Death is a wretched business, and rain only made it worse.

Several weeks into my quest, my search for glory seemed fruitless. We looked for Vorsagian raiders as we neared the southern reaches of Oranstone, but only came upon a few more groups of ragged bandits and the burnt-over villages where the Vorsag had been. It rained all the time - except when it hailed or sleeted. Oreg's gelding and one of the packhorses had developed hoof rot, despite the oil we used. Everyone's temper was short from being constantly cold and damp.

Tosten, as always, was the worst, seldom speaking except in answer to direct questions. The cold damp caused an old wound in Penrod's shoulder to act up, making practice visibly painful, but he didn't allow me to release him. When Axiel forced him to stop, he and Penrod almost came to blows - would have, except for Bastilla's intervention. Axiel, son of the king of dwarves, watched me like a sheepdog watching his shepherd but said little. Even Oreg was subdued.

We stopped at a village one midafternoon for provisions. It wasn't much, but I sent Penrod to find the headman and talk to him. Oreg took the opportunity to wander off, exploring.

"They say they haven't seen any raiders, nor heard of any," said Penrod when he returned. "They also say that they've no grain for sale, nor any other foodstuff."

We'd heard that often enough. If it hadn't been for Luavellet's provisions and our own woodcraft, we'd have been starving. Oranstonians had a long memory.

"Did you tell them that the village east of here was burned to the ground when we passed it?" asked Tosten.

"I did," said Penrod. "I'm fairly sure they think we're the ones who did it. Where's Oreg?"

"He went to look at Meron's temple," I said. "I think he went to ask her to stop the rain."

"It'll just sleet, then," said Axiel sourly.


This village was larger than the last we'd been in, but that was all to be said of it. There had been people going about their business when we came. Upon seeing us, they'd sought shelter in the small stone and thatch huts that were set in circles off of the path that served as the main road.

The temple of Meron the Healer, goddess of growing things, was a little larger than the other buildings, and some time ago someone had painted it; there were still flecks of blue and white on the orange stone. It had no door, just a bit of ragged oilcloth hung from the doorframe.

"He went to look at the artifacts. Meron's temples are filled with them," explained Bastilla. "I don't feel much magic from the temple, though."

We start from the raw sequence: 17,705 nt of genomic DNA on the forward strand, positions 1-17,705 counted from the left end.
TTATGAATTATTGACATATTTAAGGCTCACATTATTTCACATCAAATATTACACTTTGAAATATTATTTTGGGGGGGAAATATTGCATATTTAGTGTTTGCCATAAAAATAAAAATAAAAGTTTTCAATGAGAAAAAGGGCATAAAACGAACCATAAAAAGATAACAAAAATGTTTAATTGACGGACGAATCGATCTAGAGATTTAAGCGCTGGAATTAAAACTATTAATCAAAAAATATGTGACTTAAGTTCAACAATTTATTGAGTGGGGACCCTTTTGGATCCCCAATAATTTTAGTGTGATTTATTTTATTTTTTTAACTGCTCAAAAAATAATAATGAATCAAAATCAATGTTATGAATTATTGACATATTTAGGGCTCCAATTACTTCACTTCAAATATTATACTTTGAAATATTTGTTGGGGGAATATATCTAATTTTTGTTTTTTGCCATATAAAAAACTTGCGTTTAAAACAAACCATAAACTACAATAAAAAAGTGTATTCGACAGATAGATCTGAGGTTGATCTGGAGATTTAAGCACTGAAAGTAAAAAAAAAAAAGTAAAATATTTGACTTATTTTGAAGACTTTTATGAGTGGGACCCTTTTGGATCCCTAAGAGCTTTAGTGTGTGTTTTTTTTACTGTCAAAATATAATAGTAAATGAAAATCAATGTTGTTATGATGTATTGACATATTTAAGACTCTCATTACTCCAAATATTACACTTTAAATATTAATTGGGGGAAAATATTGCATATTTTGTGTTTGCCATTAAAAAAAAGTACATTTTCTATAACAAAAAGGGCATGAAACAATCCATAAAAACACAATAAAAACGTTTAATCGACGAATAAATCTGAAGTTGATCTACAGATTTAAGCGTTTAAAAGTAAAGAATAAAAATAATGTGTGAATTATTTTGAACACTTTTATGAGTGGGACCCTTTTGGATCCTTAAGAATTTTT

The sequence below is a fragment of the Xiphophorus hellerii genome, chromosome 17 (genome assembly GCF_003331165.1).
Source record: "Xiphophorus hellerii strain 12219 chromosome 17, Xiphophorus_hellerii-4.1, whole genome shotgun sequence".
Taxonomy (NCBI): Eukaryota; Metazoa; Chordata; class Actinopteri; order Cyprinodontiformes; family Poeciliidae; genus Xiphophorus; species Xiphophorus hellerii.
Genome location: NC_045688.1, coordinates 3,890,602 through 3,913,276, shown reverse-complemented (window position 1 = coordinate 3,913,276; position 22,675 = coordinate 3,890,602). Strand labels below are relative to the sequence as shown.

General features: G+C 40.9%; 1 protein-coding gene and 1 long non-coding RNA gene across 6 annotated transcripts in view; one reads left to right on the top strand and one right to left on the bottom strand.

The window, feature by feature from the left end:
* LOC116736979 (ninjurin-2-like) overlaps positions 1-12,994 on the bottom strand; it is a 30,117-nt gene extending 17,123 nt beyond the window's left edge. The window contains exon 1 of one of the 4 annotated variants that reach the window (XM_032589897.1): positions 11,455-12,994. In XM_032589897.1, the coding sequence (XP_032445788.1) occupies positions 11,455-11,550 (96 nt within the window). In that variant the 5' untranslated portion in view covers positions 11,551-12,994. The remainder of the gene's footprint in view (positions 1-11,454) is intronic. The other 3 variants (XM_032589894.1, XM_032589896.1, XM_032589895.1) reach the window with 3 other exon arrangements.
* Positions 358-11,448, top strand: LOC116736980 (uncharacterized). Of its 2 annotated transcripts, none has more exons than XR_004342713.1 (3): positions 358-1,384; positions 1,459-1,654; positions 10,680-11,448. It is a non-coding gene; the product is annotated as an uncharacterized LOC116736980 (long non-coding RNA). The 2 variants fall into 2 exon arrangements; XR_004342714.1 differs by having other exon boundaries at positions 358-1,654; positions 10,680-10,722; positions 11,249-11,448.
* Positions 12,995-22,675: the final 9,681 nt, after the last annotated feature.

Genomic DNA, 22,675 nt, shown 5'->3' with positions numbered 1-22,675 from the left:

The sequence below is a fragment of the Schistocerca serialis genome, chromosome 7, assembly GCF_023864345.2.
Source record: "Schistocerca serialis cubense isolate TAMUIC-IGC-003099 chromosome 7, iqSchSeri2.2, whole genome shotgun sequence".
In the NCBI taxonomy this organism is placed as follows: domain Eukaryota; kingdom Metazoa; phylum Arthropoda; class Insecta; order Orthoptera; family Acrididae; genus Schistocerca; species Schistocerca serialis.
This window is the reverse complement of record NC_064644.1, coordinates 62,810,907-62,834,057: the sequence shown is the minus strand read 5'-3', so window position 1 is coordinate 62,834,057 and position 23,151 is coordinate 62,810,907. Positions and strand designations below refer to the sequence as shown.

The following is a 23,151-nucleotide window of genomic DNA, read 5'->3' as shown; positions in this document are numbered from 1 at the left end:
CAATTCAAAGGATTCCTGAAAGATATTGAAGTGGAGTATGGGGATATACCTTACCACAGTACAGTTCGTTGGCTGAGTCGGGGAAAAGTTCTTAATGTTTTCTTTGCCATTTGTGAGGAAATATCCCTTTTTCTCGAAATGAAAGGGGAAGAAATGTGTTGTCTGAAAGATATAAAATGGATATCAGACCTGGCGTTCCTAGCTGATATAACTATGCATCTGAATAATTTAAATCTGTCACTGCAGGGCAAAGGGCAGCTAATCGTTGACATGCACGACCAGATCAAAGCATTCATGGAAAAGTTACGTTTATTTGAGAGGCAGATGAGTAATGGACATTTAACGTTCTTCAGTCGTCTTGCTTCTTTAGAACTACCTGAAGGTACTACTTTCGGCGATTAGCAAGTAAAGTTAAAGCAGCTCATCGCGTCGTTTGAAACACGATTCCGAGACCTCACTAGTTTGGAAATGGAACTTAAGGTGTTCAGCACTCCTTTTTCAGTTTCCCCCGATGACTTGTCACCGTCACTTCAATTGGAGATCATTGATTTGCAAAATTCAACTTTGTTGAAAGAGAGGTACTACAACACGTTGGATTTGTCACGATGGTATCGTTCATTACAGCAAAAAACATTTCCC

We had gone from being mercenary warriors here to save Oranstone from the evil Vorsag to being unwanted tourists. I rolled my eyes at the thought.

"There isn't very much magic in Meron's temples," I told her. "Not really. Most of the nobles worship Vekke, the god of war. Meron's priests might demand magic as tribute, but that usually means homemade charms from some hedgewitch. Peasants can't afford real magic."

"Silverfells is not far from here," said Axiel, "I recognize that rock formation." He pointed toward an outcropping on a hill. "I think we passed just west of here last time we came. If you're looking for interesting magical items, Silverfells has a stone they claim was once a dragon."

Penrod snorted. "The Hurogmeten said it was as much a dragon as he was a horse when we stopped by there."

Axiel shook his head. "I don't know. It was steeped in magic, I could tell that much." I hadn't known he could detect magic.

Oreg ducked under the cloth door of the temple and sloshed his way to his horse. "Where do we go next?"

"Silverfells," I said. Let's go be tourists, I thought bitterly.

"To see the dragon?" asked Oreg. "Splendid."

Pansy's big hooves splashed water from the puddles high enough to splatter my already soaked boots. It was hard to say if there was a creek running through the path or a path running through the creek.

At least Pansy was happy. I rode in the lead where he liked to be rather than with the rest of them. The last time I tried to cheer Tosten up, he made a few nasty comments, and I thought I'd better stay by myself until I was able to control my tongue.